upon the filter, the sulphate going in solution; the precipitate is
thoroughly washed. After removing the traces of lime possibly present,
the amount of magnesia contained in the filtrate is determined as
pyrophosphate, from the weight of which the proportion of free
sulphuric acid originally contained is calculated. The presence of
metallic impurities in vinegar is detected by means of the usual
reagents, such as hydrosulphuric acid and ammonium sulphide. In
addition to water and sulphuric acid, the most common adulterants of
vinegar are capsicum, sulphurous acid and various colouring matters.
The presence of capsicum and other acrid substances is usually revealed
by the pungent odour produced upon burning the solid residue obtained
by the evaporation of the sample to dryness, and by the peculiar
taste of the residue. Sulphurous acid is sometimes detected by its
characteristic odour; its determination is described on p. 177.

Caramel is recognised by extracting the solid residue with alcohol,
and evaporating the solution to dryness; in its presence, the residue
now obtained will possess a decidedly dark colour, and a bitter taste.
Fuchsine, which is said to have been employed for colouring vinegar,
is detected by the tests mentioned under Wine.

As already stated, a very large proportion of vinegar is made in the
United States from spirituous liquors. It is probable that fully 90
per cent. of the total production is obtained by the acetification of
whisky. Much of this product is mixed with cider vinegar, or simply
coloured with caramel, and then put on the market as apple vinegar. It
is certain that the manufacturers of whisky vinegar, who are permitted
by law to make “low wines” on their premises, without being subjected
to the usual Internal Revenue Tax, are frequently enabled to perpetrate
a fraud on the Government by disposing of the spirits so produced to
the whisky trade, instead of converting it wholly into vinegar. To so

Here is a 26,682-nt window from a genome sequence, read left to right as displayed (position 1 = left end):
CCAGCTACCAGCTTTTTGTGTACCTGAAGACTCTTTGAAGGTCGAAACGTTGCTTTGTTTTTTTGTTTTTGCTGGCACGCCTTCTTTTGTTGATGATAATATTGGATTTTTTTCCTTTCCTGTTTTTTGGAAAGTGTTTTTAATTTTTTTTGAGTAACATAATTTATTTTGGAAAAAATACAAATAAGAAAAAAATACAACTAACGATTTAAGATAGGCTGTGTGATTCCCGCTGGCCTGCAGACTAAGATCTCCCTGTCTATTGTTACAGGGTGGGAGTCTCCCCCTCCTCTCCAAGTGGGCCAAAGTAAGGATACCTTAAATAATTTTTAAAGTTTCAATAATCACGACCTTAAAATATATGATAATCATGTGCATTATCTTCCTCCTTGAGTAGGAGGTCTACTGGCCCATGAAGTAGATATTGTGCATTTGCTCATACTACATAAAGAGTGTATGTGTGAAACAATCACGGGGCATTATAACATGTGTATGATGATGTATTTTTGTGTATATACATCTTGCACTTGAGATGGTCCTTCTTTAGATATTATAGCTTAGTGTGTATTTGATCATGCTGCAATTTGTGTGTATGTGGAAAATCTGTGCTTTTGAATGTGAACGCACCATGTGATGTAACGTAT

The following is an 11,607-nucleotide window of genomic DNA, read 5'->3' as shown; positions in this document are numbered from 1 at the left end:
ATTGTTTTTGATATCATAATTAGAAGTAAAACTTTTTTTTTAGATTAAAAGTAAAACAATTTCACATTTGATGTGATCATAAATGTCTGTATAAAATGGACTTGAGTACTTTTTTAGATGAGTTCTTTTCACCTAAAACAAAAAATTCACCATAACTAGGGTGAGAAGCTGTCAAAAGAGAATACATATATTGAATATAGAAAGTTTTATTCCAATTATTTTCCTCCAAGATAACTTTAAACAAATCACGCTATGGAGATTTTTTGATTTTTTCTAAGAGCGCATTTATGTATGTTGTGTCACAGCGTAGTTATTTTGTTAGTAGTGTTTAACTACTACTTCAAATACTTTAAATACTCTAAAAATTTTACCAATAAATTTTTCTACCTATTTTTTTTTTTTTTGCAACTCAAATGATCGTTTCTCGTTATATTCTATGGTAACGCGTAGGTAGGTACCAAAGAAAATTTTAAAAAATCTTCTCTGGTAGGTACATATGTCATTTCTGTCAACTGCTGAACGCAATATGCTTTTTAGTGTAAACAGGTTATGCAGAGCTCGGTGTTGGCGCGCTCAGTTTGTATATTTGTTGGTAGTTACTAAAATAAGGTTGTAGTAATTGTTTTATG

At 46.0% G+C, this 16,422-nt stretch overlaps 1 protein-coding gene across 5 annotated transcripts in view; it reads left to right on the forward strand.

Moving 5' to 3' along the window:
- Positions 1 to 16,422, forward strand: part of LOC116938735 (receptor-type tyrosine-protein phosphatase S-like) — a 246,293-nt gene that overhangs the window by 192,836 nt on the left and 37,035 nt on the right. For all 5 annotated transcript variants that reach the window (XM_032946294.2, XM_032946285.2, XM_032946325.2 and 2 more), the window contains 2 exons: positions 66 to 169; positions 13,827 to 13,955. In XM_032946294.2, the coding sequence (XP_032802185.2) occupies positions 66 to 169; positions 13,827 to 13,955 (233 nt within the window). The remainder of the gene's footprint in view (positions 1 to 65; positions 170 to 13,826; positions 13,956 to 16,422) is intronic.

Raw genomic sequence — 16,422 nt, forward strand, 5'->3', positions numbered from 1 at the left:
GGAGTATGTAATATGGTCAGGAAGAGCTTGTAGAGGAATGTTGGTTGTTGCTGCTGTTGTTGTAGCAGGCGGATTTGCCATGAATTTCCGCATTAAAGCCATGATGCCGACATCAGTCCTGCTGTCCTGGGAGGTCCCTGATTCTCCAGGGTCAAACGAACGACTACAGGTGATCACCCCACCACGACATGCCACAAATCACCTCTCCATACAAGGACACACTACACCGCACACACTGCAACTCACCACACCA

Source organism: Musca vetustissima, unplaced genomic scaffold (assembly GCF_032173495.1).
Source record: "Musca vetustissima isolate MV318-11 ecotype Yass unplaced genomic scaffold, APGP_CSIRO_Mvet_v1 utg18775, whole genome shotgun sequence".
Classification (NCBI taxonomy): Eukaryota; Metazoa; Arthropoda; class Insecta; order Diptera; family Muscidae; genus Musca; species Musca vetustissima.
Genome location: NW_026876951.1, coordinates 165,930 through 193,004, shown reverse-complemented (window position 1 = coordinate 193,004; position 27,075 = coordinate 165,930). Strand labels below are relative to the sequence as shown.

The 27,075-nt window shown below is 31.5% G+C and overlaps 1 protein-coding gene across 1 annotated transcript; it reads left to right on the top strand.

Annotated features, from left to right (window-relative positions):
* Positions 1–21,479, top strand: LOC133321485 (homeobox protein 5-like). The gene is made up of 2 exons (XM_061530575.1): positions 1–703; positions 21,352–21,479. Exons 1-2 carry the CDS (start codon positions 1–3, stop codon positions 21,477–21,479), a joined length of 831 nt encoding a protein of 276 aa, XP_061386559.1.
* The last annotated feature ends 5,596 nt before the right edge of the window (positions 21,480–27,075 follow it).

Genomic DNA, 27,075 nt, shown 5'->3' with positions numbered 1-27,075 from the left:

great an extent is this practice carried on, that many of the cider
vinegar producers have found it impossible to successfully compete with
the less scrupulous manufacturers. Whisky vinegar is nearly colourless,
usually possesses a greater strength than cider vinegar, and is free
from malic acid. Cider vinegar exhibits a light-brownish colour and
a characteristic odour. Some of the differences between these two
varieties are shown by the following results, obtained by the author by
the examination of samples of pure apple and whisky vinegar, fresh from
the factories:–

——————————-+————–+—————
|Cider Vinegar.|Whisky Vinegar.
——————————-+————–+—————
Specific gravity | 1·0168 | 1·0107
| |
Specific gravity of distillate}| 0·9985 | 0·9973
from neutralised sample }| |
Acetic acid | 4·66 p. c. | 7·36 p. c.
Total solids | 2·70 „ | 0·15 „
Mineral ash | 0·20 „ | 0·038 „
Potassa in ash |Considerable | None
Phosphoric acid in ash |Considerable | None
| |
Heated with Fehling’s solution}|Copious |} No reduction
}| reduction |}
| |
Treated with basic lead }|Flocculent |} No precipitate
acetate }| precipitate |}
——————————-+————–+—————-

Naturally the addition of caramel or cider vinegar to whisky vinegar
would greatly affect the above tests.

Attempts made to differentiate between the two samples by means of
qualitative reactions for aldehyde and malic acid were not sufficiently
distinctive in their results to be of much value.

It has been suggested that the presence of _nitrates_ in vinegar would
point to its origin from spirits. The apple vinegar manufacturer,
however, frequently finds his product above the standard, in which case
he reduces its strength by adding water, thus rendering this test of
little or no avail.

Regarding the addition of mineral acids to vinegar in the United
States, it is satisfactory to note that, of a large number of samples
tested by the New York City Vinegar Inspector during the past year, not
a single sample was found to contain these adulterants.

Fermented infusions of molasses, “black strap,” etc., are occasionally
employed in the manufacture of vinegar. The product obtained from these
sources has been found in some instances to contain acrid and probably
noxious ingredients.